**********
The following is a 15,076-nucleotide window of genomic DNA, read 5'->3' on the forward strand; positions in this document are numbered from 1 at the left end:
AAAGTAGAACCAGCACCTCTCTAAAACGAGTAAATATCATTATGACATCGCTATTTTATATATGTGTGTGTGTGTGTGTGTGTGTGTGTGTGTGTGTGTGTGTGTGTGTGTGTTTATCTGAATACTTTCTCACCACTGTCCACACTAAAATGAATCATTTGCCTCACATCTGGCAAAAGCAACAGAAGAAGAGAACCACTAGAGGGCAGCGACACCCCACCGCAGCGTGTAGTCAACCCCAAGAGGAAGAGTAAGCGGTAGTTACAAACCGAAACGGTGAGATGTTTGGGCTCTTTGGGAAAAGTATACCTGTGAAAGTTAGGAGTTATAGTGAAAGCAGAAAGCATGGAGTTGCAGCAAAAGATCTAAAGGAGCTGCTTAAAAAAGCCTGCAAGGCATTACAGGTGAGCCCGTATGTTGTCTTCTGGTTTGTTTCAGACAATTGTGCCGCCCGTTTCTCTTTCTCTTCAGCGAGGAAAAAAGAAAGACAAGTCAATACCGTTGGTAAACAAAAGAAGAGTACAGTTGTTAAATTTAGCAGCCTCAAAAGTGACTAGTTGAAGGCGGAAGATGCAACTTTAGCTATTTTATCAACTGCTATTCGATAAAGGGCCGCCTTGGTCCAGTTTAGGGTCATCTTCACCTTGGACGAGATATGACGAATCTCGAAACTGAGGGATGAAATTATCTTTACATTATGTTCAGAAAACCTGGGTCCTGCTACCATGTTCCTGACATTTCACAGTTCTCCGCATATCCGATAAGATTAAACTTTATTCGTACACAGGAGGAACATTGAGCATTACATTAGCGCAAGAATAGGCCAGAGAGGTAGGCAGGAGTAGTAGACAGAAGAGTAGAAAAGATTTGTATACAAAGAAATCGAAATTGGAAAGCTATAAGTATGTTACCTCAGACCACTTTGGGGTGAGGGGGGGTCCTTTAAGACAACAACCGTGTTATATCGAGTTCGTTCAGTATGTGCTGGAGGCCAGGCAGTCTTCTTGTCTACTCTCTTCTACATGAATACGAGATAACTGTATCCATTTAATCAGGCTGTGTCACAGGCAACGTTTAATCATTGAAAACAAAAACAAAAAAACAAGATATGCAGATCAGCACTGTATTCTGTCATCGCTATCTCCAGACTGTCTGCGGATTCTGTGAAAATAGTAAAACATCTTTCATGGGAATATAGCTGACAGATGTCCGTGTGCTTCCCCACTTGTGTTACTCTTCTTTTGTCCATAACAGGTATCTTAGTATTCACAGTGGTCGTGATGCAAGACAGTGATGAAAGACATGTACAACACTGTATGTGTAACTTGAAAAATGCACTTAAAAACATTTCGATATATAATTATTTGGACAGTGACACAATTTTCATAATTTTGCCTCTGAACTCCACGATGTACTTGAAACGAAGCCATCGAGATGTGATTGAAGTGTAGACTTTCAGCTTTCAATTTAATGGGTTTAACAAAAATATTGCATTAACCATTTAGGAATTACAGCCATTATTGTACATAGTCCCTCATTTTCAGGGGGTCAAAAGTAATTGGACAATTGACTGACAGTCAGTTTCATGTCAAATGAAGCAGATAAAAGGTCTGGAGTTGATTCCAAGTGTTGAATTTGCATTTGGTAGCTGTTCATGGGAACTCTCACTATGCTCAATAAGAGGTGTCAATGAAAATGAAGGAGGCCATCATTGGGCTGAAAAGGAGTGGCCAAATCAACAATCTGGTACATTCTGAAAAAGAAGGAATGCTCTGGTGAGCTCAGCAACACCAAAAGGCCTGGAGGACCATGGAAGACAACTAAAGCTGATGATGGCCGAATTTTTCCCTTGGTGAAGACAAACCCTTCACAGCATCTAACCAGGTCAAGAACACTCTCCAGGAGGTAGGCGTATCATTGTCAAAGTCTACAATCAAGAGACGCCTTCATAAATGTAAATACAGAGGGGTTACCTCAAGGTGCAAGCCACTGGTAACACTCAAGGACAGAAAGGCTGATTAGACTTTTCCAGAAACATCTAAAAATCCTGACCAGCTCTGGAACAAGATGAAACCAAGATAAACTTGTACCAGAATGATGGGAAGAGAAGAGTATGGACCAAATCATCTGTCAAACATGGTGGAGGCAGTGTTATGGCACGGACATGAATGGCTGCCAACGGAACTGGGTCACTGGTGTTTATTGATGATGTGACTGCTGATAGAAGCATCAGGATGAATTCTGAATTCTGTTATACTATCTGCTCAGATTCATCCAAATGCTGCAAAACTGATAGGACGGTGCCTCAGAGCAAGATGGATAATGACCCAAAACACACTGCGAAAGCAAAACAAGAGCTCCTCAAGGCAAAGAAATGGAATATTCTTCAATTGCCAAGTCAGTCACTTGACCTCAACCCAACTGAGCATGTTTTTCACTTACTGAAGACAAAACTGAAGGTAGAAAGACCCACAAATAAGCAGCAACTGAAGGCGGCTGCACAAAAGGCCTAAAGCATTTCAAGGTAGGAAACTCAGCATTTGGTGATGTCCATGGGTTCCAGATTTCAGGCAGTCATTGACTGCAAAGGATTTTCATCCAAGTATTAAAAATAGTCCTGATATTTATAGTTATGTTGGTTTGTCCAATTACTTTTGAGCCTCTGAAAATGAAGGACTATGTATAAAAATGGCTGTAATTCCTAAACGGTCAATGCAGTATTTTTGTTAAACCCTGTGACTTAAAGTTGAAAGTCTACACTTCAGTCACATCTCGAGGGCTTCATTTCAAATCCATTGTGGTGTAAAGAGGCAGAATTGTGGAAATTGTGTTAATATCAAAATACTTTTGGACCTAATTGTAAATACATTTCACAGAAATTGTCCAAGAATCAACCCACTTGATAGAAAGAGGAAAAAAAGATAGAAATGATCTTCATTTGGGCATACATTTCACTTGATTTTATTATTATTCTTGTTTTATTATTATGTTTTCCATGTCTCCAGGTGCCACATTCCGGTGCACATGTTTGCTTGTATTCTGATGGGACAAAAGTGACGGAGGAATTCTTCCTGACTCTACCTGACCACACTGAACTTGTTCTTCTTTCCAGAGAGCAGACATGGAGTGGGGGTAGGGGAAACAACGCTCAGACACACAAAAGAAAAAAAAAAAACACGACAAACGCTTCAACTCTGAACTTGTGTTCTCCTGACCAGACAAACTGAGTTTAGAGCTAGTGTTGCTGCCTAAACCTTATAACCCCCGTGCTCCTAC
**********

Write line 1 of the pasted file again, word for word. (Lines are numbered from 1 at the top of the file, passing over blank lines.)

The following is a 15,076-nucleotide window of genomic DNA, read 5'->3' on the forward strand; positions in this document are numbered from 1 at the left end: